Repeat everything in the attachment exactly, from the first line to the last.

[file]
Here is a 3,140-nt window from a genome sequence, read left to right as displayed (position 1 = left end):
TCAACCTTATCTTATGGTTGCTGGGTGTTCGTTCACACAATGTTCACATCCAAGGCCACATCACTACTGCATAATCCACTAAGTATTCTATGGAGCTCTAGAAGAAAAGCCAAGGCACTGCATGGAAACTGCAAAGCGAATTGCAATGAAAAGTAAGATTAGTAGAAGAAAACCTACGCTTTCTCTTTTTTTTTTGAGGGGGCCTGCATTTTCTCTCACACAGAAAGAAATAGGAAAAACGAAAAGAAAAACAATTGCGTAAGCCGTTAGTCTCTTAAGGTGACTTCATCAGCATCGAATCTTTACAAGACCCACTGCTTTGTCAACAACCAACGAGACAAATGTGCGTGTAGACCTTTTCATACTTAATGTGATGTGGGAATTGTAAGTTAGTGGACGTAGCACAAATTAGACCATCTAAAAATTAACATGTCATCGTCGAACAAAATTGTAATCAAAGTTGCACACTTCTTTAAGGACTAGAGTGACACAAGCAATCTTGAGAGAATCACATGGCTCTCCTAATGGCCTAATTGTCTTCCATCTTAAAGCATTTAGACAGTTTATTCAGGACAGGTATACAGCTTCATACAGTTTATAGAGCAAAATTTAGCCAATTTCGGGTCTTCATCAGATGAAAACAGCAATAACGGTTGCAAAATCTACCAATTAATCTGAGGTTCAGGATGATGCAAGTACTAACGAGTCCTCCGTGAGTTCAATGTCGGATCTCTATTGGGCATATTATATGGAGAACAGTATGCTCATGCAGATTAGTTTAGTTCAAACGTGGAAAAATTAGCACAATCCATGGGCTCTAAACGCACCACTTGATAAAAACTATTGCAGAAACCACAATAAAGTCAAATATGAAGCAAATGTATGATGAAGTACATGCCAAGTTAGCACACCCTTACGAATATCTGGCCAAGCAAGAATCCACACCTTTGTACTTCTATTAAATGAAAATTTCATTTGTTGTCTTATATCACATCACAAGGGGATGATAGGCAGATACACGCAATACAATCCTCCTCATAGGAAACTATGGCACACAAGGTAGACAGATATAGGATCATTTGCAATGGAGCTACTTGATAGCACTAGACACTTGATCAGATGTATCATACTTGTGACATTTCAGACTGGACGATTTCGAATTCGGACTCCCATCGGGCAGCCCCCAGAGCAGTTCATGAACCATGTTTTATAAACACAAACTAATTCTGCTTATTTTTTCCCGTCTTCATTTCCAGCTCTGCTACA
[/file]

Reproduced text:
Here is a 3,140-nt window from a genome sequence, read left to right as displayed (position 1 = left end):
TCAACCTTATCTTATGGTTGCTGGGTGTTCGTTCACACAATGTTCACATCCAAGGCCACATCACTACTGCATAATCCACTAAGTATTCTATGGAGCTCTAGAAGAAAAGCCAAGGCACTGCATGGAAACTGCAAAGCGAATTGCAATGAAAAGTAAGATTAGTAGAAGAAAACCTACGCTTTCTCTTTTTTTTTTGAGGGGGCCTGCATTTTCTCTCACACAGAAAGAAATAGGAAAAACGAAAAGAAAAACAATTGCGTAAGCCGTTAGTCTCTTAAGGTGACTTCATCAGCATCGAATCTTTACAAGACCCACTGCTTTGTCAACAACCAACGAGACAAATGTGCGTGTAGACCTTTTCATACTTAATGTGATGTGGGAATTGTAAGTTAGTGGACGTAGCACAAATTAGACCATCTAAAAATTAACATGTCATCGTCGAACAAAATTGTAATCAAAGTTGCACACTTCTTTAAGGACTAGAGTGACACAAGCAATCTTGAGAGAATCACATGGCTCTCCTAATGGCCTAATTGTCTTCCATCTTAAAGCATTTAGACAGTTTATTCAGGACAGGTATACAGCTTCATACAGTTTATAGAGCAAAATTTAGCCAATTTCGGGTCTTCATCAGATGAAAACAGCAATAACGGTTGCAAAATCTACCAATTAATCTGAGGTTCAGGATGATGCAAGTACTAACGAGTCCTCCGTGAGTTCAATGTCGGATCTCTATTGGGCATATTATATGGAGAACAGTATGCTCATGCAGATTAGTTTAGTTCAAACGTGGAAAAATTAGCACAATCCATGGGCTCTAAACGCACCACTTGATAAAAACTATTGCAGAAACCACAATAAAGTCAAATATGAAGCAAATGTATGATGAAGTACATGCCAAGTTAGCACACCCTTACGAATATCTGGCCAAGCAAGAATCCACACCTTTGTACTTCTATTAAATGAAAATTTCATTTGTTGTCTTATATCACATCACAAGGGGATGATAGGCAGATACACGCAATACAATCCTCCTCATAGGAAACTATGGCACACAAGGTAGACAGATATAGGATCATTTGCAATGGAGCTACTTGATAGCACTAGACACTTGATCAGATGTATCATACTTGTGACATTTCAGACTGGACGATTTCGAATTCGGACTCCCATCGGGCAGCCCCCAGAGCAGTTCATGAACCATGTTTTATAAACACAAACTAATTCTGCTTATTTTTTCCCGTCTTCATTTCCAGCTCTGCTACA